# Math Insight

### Applet: Non-differentiable function with partial derivatives and no tangent plane

A function that is not differentiable at the origin is shown with the only possibility for a tangent plane at the origin. As the partial derivatives are zero at the origin, this candidate plane is a horizontal plane. However, this plane is not tangent since the slopes of this function coming to the origin along different directions are not zero.

The function is \begin{align*} f(x,y) = \begin{cases} \displaystyle \frac{x^2y}{x^2+y^2} & \text{if } (x,y) \ne (0,0)\\ 0 & \text{if } (x,y) = (0.0). \end{cases} \end{align*} We show that the above claim that the partial derivatives are zero at the origin is indeed true. Since this function is defined in a piecewise fashion around the origin, we have to use the limit definition of the partial derivatives, \begin{align*} \pdiff{f}{x}(0,0) &= \lim_{h \rightarrow 0} \frac{f(0+h,0)-f(0,0)}{h}\\ \pdiff{f}{y}(0,0) &= \lim_{h \rightarrow 0} \frac{f(0,0+h)-f(0,0)}{h}. \end{align*}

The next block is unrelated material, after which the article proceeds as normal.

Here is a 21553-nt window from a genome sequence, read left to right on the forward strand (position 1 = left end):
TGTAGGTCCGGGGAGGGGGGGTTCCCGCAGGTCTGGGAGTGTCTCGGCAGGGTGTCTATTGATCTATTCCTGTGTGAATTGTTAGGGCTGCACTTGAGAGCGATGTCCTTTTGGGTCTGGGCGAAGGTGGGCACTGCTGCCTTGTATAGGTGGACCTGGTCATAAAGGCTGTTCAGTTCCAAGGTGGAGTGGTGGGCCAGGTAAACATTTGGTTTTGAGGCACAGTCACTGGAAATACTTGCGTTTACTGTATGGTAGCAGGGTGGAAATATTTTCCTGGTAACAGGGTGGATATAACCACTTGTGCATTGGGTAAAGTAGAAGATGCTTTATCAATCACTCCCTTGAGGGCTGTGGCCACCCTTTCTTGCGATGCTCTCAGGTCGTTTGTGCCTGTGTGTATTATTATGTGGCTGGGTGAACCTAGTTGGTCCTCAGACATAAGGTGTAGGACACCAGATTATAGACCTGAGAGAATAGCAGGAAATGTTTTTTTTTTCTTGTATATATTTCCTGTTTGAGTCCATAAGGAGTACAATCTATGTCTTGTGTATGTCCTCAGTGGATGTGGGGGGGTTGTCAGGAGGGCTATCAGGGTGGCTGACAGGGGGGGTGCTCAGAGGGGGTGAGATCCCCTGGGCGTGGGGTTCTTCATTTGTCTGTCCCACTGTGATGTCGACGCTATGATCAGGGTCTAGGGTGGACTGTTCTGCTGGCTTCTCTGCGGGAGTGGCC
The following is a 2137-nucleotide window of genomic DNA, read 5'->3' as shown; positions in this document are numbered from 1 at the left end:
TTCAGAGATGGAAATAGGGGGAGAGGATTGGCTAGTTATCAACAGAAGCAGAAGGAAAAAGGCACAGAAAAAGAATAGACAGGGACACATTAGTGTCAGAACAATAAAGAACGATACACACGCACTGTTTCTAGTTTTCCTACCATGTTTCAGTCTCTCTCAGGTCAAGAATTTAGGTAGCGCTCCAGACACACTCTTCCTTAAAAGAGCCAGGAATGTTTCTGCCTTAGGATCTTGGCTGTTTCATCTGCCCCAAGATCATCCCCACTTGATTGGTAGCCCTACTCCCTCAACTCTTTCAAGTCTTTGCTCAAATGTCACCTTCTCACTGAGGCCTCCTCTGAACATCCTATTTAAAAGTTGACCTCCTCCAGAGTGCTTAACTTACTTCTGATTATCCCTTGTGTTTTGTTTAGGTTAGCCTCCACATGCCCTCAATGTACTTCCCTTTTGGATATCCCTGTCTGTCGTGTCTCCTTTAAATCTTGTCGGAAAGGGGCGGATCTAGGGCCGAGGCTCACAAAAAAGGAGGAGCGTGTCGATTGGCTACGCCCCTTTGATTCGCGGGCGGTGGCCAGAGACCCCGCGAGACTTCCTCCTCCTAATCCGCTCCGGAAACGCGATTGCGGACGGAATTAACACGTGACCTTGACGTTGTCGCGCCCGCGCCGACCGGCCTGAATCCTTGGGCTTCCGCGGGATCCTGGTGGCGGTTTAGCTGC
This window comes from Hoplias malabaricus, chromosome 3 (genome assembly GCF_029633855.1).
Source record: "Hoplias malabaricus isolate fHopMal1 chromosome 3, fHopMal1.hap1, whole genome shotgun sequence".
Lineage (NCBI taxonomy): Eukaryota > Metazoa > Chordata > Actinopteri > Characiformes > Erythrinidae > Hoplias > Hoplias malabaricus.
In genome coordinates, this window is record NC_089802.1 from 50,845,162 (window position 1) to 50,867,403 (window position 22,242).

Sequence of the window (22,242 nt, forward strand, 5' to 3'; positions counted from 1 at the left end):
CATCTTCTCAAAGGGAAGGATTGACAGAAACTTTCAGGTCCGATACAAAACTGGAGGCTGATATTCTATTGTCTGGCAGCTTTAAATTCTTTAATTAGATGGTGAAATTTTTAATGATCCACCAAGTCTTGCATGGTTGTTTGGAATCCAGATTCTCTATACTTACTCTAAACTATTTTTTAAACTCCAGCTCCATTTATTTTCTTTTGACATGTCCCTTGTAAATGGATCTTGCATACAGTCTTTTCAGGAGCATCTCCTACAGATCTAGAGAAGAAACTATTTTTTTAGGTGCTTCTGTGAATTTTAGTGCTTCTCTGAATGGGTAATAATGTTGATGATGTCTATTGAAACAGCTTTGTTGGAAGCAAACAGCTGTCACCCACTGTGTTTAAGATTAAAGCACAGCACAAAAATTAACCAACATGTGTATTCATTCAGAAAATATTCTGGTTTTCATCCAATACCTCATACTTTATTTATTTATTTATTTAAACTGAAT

Since $f(0,0)=0$, $f(0+h,0)=f(h,0) = 0$, and $f(0,0+h)=f(0,h)=0$, we calculate that \begin{align*} \pdiff{f}{x}(0,0) &= \lim_{h \rightarrow 0} \frac{f(0+h,0)-f(0,0)}{h}\\ &= \lim_{h \rightarrow 0} \frac{0- 0}{h} = \lim_{h \rightarrow 0} 0 =0,\\ \pdiff{f}{y}(0,0) &= \lim_{h \rightarrow 0} \frac{f(0,0+h)-f(0,0)}{h}\\ &= \lim_{h \rightarrow 0} \frac{0- 0}{h} = \lim_{h \rightarrow 0} 0 =0. \end{align*}